Why Skilled Trades Are on the Rise

June 6, 2017
Jessica Johnson


Carpentry, Veterans
student on his way to a career in carpentry

A New Generation of Craftsmen: Why Skilled Trades Are on the Rise

In a world of digital technology and prefabricated objects, traditional trades are often overlooked. Unfortunately, much of the modern world has forgotten how much detailed work and raw talent it takes to create even the most basic of handcrafted items. But there’s a resurgence on the horizon. Perhaps due to a need for stability in an ever-changing economic and social climate, or perhaps due to a widespread nostalgia for a simpler way of life—interest in traditional craftsmanship and vocational trades is growing.

What Are Skilled Trades?

Our country was built by the hands of tradesmen and artisans, from knowledge that was passed on through hundreds of generations. In the times of ancient Egypt, Greece, and Rome, having the title of a craft worker was an honor. Children began learning hand skills at a young age depending on the family’s trade. Apprenticeships often started around the age of 14, and from there, one would go on to become a journeyman. After nearly a lifetime of painstaking work, and upon acceptance to a guild, one would finally earn the title of a master craftsman. To this day, surnames like Carpenter, Smith, and Mason still echo the importance of traditional trades throughout history.

As time went on, new trades arose, and machinery gave us the ability to craft pieces of impeccable quality. Today, fine trades like jewelry making and finish carpentry harmonize traditional hand skills with modern technology. Craftsmanship is not just a necessity, but an art.

Craftsmanship in Modern Society

It’s easy for people to disregard the importance of traditional craftsmanship. We tend to be too focused on mastery of the digital universe these days, clamoring for faster computers and more reliable cellular networks. Even necessary skills that help fulfill our basic needs, like carpentry, get overlooked and taken for granted. The truth is, we wouldn’t be here if it weren’t for the handiwork of generations past. Recently, we received an enlightening email from a father whose 12-year-old son wanted to work with his hands:

“My son’s teacher had all the children in the class tell all the other students what they wanted to be when they got older. When it was my son’s turn, he said that he wanted to be a carpenter! But he then said, ‘Dad…they all laughed at me…’

I went on to ask my son what these other children lived in? I told him someone had to build the houses they were living in, right? He felt much better after I explained things to him. I was so proud of him for saying that he wanted to be a carpenter! What a moment it was.”

At NBSS, we teach students the time-honored skills and techniques of traditional trades and fine craftsmanship. Like the example of the father above, we believe it’s never too early to start teaching kids the patience, determination, and passion for working with their hands. For that matter, we also have retirees and career changers in all of our full-time programs… So, it’s also never too late to get started on a career you love.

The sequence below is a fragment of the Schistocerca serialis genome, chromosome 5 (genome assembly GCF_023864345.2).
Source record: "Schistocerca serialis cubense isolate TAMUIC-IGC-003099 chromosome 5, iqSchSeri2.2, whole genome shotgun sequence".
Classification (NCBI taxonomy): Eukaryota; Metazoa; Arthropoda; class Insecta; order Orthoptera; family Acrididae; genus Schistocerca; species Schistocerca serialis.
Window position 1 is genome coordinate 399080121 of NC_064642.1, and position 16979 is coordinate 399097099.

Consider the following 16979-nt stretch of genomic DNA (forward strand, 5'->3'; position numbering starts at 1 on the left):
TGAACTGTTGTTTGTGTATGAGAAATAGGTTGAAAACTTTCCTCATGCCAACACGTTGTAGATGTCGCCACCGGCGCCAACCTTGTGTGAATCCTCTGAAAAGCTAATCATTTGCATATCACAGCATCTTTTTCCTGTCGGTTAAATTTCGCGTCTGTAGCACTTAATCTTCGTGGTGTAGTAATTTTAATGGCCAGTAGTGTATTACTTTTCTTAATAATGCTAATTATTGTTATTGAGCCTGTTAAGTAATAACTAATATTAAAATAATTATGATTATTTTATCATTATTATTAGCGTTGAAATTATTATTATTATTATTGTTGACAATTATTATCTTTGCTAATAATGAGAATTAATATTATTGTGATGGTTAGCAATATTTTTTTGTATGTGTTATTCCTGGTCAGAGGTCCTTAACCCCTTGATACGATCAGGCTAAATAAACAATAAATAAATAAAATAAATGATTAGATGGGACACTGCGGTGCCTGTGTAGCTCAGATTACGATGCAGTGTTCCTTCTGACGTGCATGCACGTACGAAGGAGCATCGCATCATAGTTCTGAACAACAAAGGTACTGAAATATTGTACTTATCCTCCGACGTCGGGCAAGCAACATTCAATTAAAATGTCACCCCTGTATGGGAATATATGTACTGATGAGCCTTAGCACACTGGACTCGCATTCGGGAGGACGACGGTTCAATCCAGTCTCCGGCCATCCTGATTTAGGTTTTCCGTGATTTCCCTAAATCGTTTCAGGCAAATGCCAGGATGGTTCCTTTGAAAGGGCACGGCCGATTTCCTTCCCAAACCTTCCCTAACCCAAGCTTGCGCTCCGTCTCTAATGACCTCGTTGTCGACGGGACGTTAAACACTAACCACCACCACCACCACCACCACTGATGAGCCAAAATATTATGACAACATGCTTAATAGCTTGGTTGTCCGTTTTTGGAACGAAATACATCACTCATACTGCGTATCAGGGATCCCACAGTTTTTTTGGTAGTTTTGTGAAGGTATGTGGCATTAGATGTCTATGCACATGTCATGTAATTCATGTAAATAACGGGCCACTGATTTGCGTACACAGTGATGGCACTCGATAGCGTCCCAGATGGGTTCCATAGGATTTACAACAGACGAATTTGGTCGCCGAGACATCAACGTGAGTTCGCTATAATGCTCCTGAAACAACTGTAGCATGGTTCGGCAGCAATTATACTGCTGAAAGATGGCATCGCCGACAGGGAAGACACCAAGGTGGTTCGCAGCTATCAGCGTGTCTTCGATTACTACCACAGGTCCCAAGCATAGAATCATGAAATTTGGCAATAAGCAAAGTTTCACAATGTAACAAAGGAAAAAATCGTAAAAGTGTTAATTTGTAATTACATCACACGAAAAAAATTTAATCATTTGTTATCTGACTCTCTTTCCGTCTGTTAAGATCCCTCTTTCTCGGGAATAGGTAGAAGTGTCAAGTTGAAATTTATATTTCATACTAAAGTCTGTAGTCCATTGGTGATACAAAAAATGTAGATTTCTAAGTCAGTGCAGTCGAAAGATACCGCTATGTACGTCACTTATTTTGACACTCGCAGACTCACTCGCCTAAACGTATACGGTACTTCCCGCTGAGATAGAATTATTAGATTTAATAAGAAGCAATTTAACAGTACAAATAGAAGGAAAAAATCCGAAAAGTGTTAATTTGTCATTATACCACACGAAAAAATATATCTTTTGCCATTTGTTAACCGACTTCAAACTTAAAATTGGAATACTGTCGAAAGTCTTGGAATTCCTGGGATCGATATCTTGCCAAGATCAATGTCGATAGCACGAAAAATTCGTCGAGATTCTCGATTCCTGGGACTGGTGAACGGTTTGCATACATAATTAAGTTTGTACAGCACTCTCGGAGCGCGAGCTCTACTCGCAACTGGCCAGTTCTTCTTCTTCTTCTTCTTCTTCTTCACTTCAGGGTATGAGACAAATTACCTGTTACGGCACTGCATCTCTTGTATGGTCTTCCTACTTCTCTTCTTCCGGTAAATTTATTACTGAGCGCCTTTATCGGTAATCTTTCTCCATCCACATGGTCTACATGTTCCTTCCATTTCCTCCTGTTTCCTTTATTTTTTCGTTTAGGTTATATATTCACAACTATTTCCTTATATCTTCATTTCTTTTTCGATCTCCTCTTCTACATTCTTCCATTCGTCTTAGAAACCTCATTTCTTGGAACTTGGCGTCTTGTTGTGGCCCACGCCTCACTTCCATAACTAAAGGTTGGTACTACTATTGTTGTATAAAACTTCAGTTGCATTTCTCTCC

Why Get an Education in Craftsmanship?

Thankfully, the desire to learn traditional hand skills still burns within many of us. Whether because of modern technology or in spite of it, we’re seeing a renewed interest in craftsmanship. The need for skilled tradesmen isn’t going away anytime soon. In fact, interest in vocational trades is receiving greater attention than ever in recent years. There are several reasons for this:

  • Trade school programs offer a bigger, faster ROI. A bachelor’s degree can cost upwards of $100,000 and takes four years to complete (more if you’re enrolled part-time). On average,degrees from trade schools take about two years or less, and cost half as much or less. Graduates leave school earlier and often end up making the same amount or more than those in other entry-level job fields.
  • The job outlook is steady and positive. Training in skilled trades has skipped a generation, likely due to the dawn of the internet. Because of this, millions of tradesmen will retire within the next decade—31 million to be precise. Add that to the fact that hand skills simply cannot be outsourced (unlike most information and technology jobs), and you can see why trade occupations are growing substantially.
  • People feel more satisfied working with their hands. Perhaps it’s a deep-seated trait—something that evolved in our DNA, or was hammered into our subconscious by generations before us—but we enjoy making things with our hands. It makes us feel productive and fulfilled. It gives us a feeling of meaning that’s tangible and right in front of you. And that’s a feeling you very rarely find in other lines of work.
  • Financial aid for trade schools is available. Accredited programs in the U.S. that offer degrees are eligible to receive federal funding for their programs, and a range of scholarships for trade schools are also available. In addition, veterans benefits like the Post-9/11 GI Bill®


    and the Yellow Ribbon program can also be applied to tuition, and perhaps other costs at approved schools.

Technology may move us forward, but our history will always be rooted in the foundations our forefathers built, literally and figuratively. The best trade schools offer an education in invaluable skills and technical knowledge that can be passed onto future generations. Whether you, your parent, or your child wants to learn a traditional trade, it’s never too early or too late to start. Simply contact us if you’re interested in learning more about a hands-on education in craftsmanship.